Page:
Pablo Perez is a young man who suddenly finds himself the man of the house. His parents have passed and he needs to provide for his twin 13-year-old brothers and 3-year-old sister.
They need food, transportation to school, day care, clothes and money for the monthly rent check. He tries as many of the available social services he can find, and is able to pick up free essentials, vouchers for food and housing but at times, it’s not enough. He considers adopting out the 3-year-old to lighten his load.
Stella Smith is an 85-year-old retiree who was evicted from her apartment and now lives on the streets of Long Beach. Desperate to get out of her situation, she visits many of the service provider in the city and finds free clothing and food, transportation vouchers and financial help for her arthritis medicine. Having managed her money carefully and putting aside that she was robbed, Stella is able to land an apartment.
Pablo and Stella are not real, but these kinds of scenarios resemble true life for the many people who find themselves among the 19 percent of Long Beachers who live in poverty. The reality of poverty became all too real for many students and faculty who took part in role playing Wednesday as part of the Poverty Simulation, sponsored by the College of Health and Human Sciences.
The simulation is a learning tool created as a way to help people understand and broaden the awareness of poverty. During the exercise, participants emerged into lives of low-income families over the course of four 15-minute weeks.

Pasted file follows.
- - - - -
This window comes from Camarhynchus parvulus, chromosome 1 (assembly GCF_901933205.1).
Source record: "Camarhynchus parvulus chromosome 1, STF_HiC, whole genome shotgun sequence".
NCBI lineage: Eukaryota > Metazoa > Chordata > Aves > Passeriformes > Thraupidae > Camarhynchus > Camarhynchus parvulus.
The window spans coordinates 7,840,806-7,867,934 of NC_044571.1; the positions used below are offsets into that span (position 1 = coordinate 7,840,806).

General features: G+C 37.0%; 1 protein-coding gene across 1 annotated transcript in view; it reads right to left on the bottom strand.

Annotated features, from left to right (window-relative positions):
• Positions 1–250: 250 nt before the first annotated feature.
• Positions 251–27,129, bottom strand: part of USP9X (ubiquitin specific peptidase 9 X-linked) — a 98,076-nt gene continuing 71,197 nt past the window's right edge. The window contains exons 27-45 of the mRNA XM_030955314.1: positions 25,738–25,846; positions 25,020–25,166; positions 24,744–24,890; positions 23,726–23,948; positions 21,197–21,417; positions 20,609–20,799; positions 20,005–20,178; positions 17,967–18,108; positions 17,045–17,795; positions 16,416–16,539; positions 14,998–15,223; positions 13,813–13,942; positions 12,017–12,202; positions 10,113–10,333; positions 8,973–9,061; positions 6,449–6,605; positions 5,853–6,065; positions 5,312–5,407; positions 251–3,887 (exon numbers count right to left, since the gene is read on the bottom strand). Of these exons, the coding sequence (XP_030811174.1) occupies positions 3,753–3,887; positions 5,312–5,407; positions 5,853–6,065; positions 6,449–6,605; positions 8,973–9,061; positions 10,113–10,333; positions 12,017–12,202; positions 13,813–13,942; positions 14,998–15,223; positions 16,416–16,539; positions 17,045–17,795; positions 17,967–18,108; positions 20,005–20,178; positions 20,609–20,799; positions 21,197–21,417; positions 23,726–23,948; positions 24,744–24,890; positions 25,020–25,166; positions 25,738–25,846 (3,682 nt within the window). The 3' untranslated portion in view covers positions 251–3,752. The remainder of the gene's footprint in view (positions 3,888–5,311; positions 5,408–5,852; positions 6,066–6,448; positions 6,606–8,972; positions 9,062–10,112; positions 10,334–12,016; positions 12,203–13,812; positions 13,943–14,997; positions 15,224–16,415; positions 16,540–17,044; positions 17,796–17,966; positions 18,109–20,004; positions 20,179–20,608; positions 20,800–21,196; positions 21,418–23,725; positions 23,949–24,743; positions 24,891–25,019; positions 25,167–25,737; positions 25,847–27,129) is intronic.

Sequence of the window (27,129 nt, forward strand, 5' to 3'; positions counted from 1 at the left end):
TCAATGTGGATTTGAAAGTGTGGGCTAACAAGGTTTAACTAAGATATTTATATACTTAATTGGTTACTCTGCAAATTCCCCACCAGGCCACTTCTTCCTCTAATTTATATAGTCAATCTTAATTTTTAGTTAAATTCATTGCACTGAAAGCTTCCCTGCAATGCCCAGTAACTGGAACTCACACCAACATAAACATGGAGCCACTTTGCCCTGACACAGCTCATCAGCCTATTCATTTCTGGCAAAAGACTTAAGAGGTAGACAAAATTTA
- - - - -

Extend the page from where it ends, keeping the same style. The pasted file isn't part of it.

Grant Wilson, a third-year Long Beach State political science major, played the role of Pablo. He said he never realized how difficult it can be for lower-inocme families to balance a family, bills and responsibilities.
“Honestly, I never realized … the amount of stress,” Wilson said. “In the simulation, I was really stressed. I never realized that you can’t be a proper family because your kids are going to school or helping out with other kids, you’re busy working and doing this and that. So, it’s not a happy experience at the end of the day.”
The factitious Chen family lost their house because they failed to pay their mortgage and lived on the street for one “week” before getting their house back. Other students lost their EBT cards, had to rush home from the bank because their student got expelled, or couldn’t make it to social services before 5 p.m.
Nancy Matthews, a lecturer in Recreation and Leisure Studies, played the part of Stella. She said that there’s a lot to learn from participating in this type of simulation.
“(I saw) how resilient many of our students are, which tells me that some of these students are experiencing some of these things,” Matthews said. “It reminded me completely of my childhood when I was just as concerned about paying the mortgage at age 12 as my parents were, so yeah, there were some painful feelings there. But as I looked around at this experience, our students knew how to navigate.”
Cathleen Deckers, an assistant professor in Nursing, was the facilitator, while members of the CHHS IPE team organized the simulation event. Those who volunteered were Adam Butz (Public Administration), Nancy-Meyer-Adams (Social Work), Alaine O’Campo (Speech/Language Pathology), Debi Windle (Nursing), Gail Frank (Nutrition) and Natalie Cheffer (Nursing).
Deckers called the experience “eye-opening” for the participants.
“This simulates how hard poverty is because we all have biases,” she said. “We think that ‘If they all worked harder, they could rise up.’ But it’s not that easy.”
California has a statewide poverty rate of 16.4 percent compared with the national average of 12.7 percent.
Each “family” was given unique hardships, such as language barriers, disabilities or the loss of parents, that they needed to overcome to survive. Others lost their money, was cited by the police for leaving their child home alone or had their car stolen.
“Staying alive is easier said than done,” Deckers told the group afterward.